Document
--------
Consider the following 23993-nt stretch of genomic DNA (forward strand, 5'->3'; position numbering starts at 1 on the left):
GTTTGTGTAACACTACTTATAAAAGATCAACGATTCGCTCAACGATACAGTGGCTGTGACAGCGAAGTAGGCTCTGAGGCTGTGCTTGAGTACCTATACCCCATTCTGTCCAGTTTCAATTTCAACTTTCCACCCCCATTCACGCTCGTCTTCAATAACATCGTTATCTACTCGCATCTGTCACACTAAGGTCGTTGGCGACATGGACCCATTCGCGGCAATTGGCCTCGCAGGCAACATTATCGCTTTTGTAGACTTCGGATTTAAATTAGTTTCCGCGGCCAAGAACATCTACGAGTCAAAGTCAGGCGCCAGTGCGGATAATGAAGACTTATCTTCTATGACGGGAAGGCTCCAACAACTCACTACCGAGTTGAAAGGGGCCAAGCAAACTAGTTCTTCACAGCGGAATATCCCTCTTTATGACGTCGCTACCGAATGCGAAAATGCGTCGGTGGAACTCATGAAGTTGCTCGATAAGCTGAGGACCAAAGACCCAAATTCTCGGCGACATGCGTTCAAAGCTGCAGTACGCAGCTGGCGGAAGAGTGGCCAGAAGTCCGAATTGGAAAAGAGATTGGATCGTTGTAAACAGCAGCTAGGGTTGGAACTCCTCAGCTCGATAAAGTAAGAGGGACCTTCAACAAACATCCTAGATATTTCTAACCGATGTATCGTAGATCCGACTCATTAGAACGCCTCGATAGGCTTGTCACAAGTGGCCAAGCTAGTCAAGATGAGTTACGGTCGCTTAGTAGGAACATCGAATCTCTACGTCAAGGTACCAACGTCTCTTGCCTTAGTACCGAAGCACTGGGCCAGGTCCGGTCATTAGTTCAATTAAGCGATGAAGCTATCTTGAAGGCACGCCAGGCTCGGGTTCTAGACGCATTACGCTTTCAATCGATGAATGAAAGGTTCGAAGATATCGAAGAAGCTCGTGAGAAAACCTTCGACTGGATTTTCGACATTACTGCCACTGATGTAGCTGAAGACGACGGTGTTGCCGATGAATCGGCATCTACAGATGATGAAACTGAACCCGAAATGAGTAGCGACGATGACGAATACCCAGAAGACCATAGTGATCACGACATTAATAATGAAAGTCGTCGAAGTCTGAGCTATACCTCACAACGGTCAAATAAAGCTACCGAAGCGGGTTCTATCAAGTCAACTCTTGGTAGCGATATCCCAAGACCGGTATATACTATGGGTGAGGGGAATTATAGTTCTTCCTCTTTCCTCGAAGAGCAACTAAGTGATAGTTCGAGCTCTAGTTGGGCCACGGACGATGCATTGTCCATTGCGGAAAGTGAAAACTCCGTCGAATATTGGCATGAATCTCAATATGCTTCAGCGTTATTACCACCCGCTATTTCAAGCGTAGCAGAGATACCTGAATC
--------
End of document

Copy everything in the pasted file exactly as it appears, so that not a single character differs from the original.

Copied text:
Consider the following 23993-nt stretch of genomic DNA (forward strand, 5'->3'; position numbering starts at 1 on the left):
GTTTGTGTAACACTACTTATAAAAGATCAACGATTCGCTCAACGATACAGTGGCTGTGACAGCGAAGTAGGCTCTGAGGCTGTGCTTGAGTACCTATACCCCATTCTGTCCAGTTTCAATTTCAACTTTCCACCCCCATTCACGCTCGTCTTCAATAACATCGTTATCTACTCGCATCTGTCACACTAAGGTCGTTGGCGACATGGACCCATTCGCGGCAATTGGCCTCGCAGGCAACATTATCGCTTTTGTAGACTTCGGATTTAAATTAGTTTCCGCGGCCAAGAACATCTACGAGTCAAAGTCAGGCGCCAGTGCGGATAATGAAGACTTATCTTCTATGACGGGAAGGCTCCAACAACTCACTACCGAGTTGAAAGGGGCCAAGCAAACTAGTTCTTCACAGCGGAATATCCCTCTTTATGACGTCGCTACCGAATGCGAAAATGCGTCGGTGGAACTCATGAAGTTGCTCGATAAGCTGAGGACCAAAGACCCAAATTCTCGGCGACATGCGTTCAAAGCTGCAGTACGCAGCTGGCGGAAGAGTGGCCAGAAGTCCGAATTGGAAAAGAGATTGGATCGTTGTAAACAGCAGCTAGGGTTGGAACTCCTCAGCTCGATAAAGTAAGAGGGACCTTCAACAAACATCCTAGATATTTCTAACCGATGTATCGTAGATCCGACTCATTAGAACGCCTCGATAGGCTTGTCACAAGTGGCCAAGCTAGTCAAGATGAGTTACGGTCGCTTAGTAGGAACATCGAATCTCTACGTCAAGGTACCAACGTCTCTTGCCTTAGTACCGAAGCACTGGGCCAGGTCCGGTCATTAGTTCAATTAAGCGATGAAGCTATCTTGAAGGCACGCCAGGCTCGGGTTCTAGACGCATTACGCTTTCAATCGATGAATGAAAGGTTCGAAGATATCGAAGAAGCTCGTGAGAAAACCTTCGACTGGATTTTCGACATTACTGCCACTGATGTAGCTGAAGACGACGGTGTTGCCGATGAATCGGCATCTACAGATGATGAAACTGAACCCGAAATGAGTAGCGACGATGACGAATACCCAGAAGACCATAGTGATCACGACATTAATAATGAAAGTCGTCGAAGTCTGAGCTATACCTCACAACGGTCAAATAAAGCTACCGAAGCGGGTTCTATCAAGTCAACTCTTGGTAGCGATATCCCAAGACCGGTATATACTATGGGTGAGGGGAATTATAGTTCTTCCTCTTTCCTCGAAGAGCAACTAAGTGATAGTTCGAGCTCTAGTTGGGCCACGGACGATGCATTGTCCATTGCGGAAAGTGAAAACTCCGTCGAATATTGGCATGAATCTCAATATGCTTCAGCGTTATTACCACCCGCTATTTCAAGCGTAGCAGAGATACCTGAATC